Has science lost its lure for the young?

“Their parents have been laid off numerous times, and seen their start up companies die or be amalgamated. Kids have seen their parents burn out and have no time for anything. The high pay does not make up for the lack of a life or the demands put on the workers.”

By Susan Hickman
From SCAN's Print Edition

In Christopher Landon’s 2007 thriller, Disturbia, the teen uOcompclass-181X131.jpgprotagonist tinkers with an array of electronic gadgets – a digital camera, a cellphone, an iPod, the Internet . . . He’s obviously a problem-solver – a skill high-tech companies are crying out for. Science and engineering graduates acquire these kinds of skills in post-secondary education, notes Frédéric Boulanger, who has been operating a local software development firm for the past decade. “People coming out of those programs,” he says, “are more likely to start businesses in the future because of their problem-solving skills.”

Unfortunately, like others in the industry, Boulanger, president and co-founder of Macadamian Software, and board member of the Information and Communications Technology Council (ICTC), is worried that kids today aren’t passionate enough about the sciences, which are too abstract in high school. “And it’s a sign of how high-tech industries are going to fare in the future. In a way, it’s a sign of the health of the economy.”

Industry, he says, “needs to roll up its sleeves and go into the schools and talk about the growth. We need to message the fact that problem solvers need to go into science and engineering. We need to get kids to play with robots and solve concrete problems, get them interested in hacking and noodling. This is how you innovate as a country.”

Fortunately, some entrepreneurs are taking matters into their own hands and approaching high school students directly to entice them to pick up sciences and consider going into computer sciences at the university level.
ICTC has a national Focus on Information Technology (FIT) program for students in grades 11 and 12, providing a head start on post-secondary education goals by giving students a foundation of technical, business and interpersonal skills.

Locally, the Ottawa Centre for Research and Innovation (OCRI) is involved in a pilot project with an Ottawa high school to determine levels of interest in science. Most students in the surveyed school admit they would be more interested in science, technology or computer courses if they were building robots, programming remote controls or otherwise involved in interactive projects, hands-on work or field trips.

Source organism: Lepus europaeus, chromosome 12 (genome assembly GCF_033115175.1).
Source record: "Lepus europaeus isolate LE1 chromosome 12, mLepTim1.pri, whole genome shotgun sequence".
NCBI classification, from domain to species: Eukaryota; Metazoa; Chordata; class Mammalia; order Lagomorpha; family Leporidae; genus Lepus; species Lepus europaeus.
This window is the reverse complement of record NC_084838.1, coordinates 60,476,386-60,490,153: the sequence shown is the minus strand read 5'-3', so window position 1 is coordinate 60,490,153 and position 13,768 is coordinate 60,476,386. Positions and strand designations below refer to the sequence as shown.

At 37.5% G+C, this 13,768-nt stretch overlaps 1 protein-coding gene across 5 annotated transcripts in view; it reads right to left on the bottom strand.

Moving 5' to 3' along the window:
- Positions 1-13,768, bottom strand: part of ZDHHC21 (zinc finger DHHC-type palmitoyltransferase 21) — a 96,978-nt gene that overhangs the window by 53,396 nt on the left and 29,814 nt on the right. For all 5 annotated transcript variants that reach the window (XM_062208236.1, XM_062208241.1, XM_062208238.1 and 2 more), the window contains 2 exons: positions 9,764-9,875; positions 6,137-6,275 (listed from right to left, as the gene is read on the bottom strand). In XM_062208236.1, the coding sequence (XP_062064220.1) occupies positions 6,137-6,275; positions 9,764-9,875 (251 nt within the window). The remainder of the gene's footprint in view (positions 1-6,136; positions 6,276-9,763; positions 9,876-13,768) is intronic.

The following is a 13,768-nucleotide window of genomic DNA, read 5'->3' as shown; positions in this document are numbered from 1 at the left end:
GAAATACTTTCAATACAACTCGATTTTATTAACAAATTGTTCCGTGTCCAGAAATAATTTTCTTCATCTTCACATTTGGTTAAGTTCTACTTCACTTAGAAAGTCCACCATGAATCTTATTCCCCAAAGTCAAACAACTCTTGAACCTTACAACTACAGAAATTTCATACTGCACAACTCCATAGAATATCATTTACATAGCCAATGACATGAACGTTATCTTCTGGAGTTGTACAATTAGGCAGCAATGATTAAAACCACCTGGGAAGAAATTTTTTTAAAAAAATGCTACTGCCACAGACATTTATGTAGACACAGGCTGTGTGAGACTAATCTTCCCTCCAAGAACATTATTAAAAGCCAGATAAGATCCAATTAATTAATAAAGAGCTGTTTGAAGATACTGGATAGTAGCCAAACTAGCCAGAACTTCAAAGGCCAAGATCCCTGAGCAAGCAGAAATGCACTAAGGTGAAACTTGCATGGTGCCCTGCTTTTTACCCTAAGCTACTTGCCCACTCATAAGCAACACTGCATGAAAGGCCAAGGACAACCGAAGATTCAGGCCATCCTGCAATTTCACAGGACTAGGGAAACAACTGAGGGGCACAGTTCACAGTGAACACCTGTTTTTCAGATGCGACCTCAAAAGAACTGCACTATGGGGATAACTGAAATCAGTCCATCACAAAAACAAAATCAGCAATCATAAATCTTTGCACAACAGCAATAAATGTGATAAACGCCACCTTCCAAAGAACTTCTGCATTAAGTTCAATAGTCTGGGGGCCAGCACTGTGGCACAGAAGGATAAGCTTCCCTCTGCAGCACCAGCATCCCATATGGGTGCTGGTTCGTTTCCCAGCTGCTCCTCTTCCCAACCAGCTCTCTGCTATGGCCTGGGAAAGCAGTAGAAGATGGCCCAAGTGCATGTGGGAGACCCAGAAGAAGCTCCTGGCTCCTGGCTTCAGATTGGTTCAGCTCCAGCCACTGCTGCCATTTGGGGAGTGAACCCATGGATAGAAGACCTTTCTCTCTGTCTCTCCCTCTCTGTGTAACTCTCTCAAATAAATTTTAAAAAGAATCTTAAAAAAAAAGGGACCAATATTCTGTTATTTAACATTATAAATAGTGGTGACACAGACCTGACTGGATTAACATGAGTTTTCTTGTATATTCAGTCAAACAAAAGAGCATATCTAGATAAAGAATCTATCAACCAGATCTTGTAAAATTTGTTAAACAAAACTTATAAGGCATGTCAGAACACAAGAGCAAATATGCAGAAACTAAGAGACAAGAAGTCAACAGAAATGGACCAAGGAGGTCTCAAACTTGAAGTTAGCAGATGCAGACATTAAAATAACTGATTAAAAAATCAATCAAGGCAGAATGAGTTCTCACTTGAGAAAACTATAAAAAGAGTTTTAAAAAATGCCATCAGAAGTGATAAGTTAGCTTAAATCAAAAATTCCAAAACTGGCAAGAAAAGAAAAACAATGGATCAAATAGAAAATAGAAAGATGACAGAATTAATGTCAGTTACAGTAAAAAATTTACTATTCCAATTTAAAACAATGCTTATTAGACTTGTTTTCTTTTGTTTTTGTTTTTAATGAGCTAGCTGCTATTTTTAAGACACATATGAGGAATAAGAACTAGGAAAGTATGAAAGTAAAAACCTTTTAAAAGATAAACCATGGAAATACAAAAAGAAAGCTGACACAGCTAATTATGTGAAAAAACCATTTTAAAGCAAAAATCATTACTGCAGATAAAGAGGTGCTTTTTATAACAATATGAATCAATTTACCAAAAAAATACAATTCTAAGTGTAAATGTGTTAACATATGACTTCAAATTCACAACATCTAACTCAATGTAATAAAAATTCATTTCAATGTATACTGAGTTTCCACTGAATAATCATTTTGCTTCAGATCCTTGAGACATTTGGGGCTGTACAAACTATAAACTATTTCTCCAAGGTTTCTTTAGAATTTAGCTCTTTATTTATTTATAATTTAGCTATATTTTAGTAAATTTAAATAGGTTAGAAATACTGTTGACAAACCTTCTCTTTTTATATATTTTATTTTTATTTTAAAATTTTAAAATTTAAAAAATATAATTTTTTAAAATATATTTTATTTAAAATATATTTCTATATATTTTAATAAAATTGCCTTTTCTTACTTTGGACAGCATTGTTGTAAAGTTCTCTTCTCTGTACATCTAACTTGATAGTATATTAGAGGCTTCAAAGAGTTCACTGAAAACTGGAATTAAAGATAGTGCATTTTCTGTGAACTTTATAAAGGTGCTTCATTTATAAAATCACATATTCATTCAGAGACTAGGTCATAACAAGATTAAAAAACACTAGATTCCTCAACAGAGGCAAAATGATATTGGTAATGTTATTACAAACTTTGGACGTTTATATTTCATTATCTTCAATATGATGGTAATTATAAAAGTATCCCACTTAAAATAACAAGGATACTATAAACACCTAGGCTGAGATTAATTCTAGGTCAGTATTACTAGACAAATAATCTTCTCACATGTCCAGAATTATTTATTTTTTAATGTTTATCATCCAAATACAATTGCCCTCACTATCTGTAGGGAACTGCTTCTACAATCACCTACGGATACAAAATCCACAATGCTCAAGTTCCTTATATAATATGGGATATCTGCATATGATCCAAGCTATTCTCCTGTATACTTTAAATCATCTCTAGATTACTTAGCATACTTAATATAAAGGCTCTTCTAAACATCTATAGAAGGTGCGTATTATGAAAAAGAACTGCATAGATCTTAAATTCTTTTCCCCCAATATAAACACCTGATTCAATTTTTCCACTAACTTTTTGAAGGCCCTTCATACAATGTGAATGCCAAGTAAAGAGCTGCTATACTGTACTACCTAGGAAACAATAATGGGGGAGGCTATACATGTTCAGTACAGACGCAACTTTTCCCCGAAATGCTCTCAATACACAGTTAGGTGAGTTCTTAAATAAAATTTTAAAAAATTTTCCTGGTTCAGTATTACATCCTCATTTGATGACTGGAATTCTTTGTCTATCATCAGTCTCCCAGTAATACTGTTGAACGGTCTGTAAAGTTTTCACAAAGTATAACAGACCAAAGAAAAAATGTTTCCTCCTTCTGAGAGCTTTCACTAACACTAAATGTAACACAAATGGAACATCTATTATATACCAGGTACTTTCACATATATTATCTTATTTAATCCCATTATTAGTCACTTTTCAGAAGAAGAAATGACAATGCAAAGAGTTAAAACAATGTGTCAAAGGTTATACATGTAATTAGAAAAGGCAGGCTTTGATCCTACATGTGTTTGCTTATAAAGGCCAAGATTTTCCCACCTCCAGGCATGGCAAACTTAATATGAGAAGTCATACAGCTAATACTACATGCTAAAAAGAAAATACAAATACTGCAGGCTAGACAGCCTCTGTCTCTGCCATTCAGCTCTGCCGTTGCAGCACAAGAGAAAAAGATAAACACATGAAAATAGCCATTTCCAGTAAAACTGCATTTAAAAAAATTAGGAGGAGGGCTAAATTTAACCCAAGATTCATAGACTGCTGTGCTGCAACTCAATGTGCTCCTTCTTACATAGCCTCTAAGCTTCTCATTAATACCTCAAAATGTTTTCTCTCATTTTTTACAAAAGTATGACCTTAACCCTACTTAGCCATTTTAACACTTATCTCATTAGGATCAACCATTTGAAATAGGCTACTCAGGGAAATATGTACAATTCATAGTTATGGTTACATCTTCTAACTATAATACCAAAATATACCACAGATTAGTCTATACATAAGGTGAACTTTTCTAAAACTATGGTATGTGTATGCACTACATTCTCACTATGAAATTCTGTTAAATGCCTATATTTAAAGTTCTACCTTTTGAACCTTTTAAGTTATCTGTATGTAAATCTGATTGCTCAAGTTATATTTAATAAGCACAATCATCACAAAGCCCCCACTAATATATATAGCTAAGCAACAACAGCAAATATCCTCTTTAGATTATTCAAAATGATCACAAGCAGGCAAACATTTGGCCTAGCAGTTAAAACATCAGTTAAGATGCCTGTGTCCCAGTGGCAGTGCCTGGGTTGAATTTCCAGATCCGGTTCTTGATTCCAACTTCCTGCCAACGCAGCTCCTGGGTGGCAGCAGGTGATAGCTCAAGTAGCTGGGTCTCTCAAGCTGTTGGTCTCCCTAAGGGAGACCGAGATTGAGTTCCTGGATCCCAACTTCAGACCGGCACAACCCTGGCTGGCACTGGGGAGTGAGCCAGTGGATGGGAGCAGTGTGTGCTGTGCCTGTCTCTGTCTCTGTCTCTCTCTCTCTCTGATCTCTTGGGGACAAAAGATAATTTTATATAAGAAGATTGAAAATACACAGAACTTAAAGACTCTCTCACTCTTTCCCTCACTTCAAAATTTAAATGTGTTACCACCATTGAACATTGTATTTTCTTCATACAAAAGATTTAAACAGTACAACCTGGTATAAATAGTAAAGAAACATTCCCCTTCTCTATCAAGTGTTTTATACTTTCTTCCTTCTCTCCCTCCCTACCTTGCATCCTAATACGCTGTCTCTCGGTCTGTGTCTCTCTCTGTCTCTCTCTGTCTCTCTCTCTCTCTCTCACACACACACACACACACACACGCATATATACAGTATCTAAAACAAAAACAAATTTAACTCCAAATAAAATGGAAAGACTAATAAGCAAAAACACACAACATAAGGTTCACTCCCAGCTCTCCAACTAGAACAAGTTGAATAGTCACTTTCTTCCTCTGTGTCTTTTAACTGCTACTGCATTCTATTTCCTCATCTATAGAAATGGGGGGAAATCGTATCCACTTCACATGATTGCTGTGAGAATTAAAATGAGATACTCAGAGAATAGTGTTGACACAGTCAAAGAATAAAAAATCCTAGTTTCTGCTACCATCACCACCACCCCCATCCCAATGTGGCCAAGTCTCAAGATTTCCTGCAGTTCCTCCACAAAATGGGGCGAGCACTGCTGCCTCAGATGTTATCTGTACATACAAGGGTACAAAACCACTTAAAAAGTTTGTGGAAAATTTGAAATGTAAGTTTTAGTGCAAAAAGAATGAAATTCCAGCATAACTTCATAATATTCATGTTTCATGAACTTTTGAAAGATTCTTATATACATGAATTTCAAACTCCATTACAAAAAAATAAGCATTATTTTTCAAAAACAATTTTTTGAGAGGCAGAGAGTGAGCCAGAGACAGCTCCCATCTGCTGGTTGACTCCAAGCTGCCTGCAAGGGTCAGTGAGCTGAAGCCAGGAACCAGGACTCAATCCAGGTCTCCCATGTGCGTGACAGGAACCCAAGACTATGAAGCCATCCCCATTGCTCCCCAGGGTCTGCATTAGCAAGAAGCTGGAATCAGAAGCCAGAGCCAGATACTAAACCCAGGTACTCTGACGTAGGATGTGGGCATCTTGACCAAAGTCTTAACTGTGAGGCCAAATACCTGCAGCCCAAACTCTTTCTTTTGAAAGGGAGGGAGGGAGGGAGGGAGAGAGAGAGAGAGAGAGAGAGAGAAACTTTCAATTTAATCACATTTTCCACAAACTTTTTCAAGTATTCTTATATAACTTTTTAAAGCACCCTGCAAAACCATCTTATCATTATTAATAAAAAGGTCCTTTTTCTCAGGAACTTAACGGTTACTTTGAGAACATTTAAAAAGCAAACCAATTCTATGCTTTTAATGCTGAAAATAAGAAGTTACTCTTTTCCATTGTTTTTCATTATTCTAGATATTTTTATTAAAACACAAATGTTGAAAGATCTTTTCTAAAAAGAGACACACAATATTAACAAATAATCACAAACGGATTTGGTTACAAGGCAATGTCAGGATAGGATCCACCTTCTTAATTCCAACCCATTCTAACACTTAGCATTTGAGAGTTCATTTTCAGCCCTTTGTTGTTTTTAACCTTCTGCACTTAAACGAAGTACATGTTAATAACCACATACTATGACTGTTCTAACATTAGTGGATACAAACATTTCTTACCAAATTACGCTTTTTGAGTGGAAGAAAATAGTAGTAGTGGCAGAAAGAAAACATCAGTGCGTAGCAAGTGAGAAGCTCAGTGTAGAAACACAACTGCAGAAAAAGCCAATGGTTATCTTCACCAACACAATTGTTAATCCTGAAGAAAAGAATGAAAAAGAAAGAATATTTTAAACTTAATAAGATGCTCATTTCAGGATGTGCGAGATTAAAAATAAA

Many find they have too many choices or are afraid they won’t earn good money in technology jobs, which require constant upgrading of skills.

Scott Pemberton, a technology teacher at Earl of March Secondary School, located in the heart of Ottawa’s high-tech area, says students are wary of the industry for many reasons.
“Their parents have been laid off numerous times, and seen their start up companies die or be amalgamated. Kids have seen their parents burn out and have no time for anything. The high pay does not make up for the lack of a life or the demands put on the workers.”

Pemberton also says children have witnessed their parents’ knowledge become quickly outdated and they don't want to spend the rest of their lives in school.

“While IT is going to be a part of our lives forever,” says Pemberton, “there is no reason why it should ever take off and be red hot again. It was an artificial economy and now it's over. It is a good industry to choose for those with a strong interest but it's not a ‘jobs for everyone’ environment like it was 12 years ago. I think these university profs are more worried about declining enrolment in their classes than they are about the work world.”

Boulanger remains optimistic that interest will increase with the right focus and effort. “There are kids shying away from the sciences for the wrong reasons. Yes, it’s a market that will fluctuate, but it’s not worse than any other market, and there’s good money and good potential.”

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